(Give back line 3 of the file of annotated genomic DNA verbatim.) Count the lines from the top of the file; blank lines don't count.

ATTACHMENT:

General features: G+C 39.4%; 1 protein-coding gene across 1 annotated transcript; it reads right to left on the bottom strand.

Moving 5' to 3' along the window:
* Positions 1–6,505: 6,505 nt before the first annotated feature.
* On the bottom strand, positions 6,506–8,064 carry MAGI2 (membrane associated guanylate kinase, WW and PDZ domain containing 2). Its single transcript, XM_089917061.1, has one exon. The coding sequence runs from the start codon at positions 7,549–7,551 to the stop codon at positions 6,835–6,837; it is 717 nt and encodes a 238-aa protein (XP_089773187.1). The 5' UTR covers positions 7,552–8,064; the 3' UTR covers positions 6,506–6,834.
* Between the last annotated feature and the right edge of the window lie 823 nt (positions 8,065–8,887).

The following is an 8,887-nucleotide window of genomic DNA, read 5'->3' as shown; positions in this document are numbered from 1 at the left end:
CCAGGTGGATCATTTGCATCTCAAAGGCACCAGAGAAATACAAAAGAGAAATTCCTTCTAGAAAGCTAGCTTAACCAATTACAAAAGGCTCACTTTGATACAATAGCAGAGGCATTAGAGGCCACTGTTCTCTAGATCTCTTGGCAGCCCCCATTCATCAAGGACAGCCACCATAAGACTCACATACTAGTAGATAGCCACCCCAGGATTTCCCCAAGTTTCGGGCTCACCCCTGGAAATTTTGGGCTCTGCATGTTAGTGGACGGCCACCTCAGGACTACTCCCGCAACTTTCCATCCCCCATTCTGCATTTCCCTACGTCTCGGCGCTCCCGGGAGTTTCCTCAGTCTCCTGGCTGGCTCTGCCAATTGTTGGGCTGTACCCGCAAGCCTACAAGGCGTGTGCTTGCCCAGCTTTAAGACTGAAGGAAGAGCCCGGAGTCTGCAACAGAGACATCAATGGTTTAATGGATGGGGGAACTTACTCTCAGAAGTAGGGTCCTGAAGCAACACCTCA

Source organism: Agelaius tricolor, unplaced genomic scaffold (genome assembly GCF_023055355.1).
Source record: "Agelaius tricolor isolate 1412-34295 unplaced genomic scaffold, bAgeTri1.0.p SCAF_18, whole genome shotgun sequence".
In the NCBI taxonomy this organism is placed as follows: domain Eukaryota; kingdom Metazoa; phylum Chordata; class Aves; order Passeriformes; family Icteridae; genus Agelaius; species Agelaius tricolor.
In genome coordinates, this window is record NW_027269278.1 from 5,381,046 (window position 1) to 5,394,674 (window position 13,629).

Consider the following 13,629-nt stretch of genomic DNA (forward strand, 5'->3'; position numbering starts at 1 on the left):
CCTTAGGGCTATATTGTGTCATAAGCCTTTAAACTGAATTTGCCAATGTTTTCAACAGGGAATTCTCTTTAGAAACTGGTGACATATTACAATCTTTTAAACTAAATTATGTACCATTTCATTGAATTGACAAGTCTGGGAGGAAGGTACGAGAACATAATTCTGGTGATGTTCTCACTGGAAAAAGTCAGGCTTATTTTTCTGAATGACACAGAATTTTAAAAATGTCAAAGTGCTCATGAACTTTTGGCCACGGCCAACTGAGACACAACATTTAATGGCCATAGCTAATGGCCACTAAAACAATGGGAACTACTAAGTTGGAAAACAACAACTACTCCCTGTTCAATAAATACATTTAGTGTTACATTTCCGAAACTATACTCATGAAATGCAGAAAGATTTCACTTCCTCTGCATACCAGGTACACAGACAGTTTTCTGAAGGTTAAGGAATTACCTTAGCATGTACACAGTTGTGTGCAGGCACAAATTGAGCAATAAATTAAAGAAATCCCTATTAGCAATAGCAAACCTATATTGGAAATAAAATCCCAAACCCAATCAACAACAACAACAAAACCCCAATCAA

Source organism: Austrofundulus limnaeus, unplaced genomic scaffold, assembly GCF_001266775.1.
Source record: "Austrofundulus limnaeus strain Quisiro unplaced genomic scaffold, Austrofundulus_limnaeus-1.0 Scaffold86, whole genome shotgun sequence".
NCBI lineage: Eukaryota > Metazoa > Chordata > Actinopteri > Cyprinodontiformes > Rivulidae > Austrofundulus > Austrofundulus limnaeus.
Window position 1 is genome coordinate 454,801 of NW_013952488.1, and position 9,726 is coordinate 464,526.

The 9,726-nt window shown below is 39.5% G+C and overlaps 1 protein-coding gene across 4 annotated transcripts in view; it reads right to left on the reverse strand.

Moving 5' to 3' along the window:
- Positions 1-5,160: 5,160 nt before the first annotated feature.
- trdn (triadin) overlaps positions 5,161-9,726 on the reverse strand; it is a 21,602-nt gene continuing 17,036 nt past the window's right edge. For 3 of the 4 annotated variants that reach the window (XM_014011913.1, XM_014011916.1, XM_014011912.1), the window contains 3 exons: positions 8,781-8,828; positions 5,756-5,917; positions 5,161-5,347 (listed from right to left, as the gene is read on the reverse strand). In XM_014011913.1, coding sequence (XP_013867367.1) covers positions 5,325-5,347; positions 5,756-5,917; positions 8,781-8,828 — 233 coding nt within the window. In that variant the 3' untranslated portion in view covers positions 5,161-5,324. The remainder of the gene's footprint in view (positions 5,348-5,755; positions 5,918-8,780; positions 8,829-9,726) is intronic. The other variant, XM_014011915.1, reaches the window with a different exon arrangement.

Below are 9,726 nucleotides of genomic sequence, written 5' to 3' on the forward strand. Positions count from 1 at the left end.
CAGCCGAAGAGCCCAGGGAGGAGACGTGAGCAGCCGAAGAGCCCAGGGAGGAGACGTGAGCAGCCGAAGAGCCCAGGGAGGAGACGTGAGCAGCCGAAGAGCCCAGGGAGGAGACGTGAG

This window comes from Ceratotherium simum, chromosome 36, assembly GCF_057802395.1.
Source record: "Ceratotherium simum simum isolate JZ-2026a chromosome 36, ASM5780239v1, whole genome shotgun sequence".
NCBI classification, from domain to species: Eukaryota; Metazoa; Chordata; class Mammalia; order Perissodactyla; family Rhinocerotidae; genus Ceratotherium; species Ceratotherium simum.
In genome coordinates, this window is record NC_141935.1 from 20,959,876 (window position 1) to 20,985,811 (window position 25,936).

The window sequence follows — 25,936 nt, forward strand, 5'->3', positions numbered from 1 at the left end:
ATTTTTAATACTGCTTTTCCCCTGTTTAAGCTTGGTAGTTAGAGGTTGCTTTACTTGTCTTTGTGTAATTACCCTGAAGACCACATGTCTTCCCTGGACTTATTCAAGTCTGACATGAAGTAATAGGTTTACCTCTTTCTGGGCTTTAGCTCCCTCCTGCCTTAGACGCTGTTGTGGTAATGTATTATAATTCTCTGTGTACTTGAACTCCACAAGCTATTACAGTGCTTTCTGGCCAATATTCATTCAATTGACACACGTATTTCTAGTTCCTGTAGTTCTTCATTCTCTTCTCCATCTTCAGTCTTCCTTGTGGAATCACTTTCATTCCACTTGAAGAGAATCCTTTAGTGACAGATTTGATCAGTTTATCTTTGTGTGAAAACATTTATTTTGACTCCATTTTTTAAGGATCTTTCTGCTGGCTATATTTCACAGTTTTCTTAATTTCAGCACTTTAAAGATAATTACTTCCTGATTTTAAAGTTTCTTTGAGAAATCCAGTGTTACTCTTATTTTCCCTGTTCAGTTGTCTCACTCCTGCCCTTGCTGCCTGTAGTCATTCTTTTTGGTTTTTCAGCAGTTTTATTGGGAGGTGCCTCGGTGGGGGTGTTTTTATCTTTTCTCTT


* Positions 1–6,505: 6,505 nt before the first annotated feature.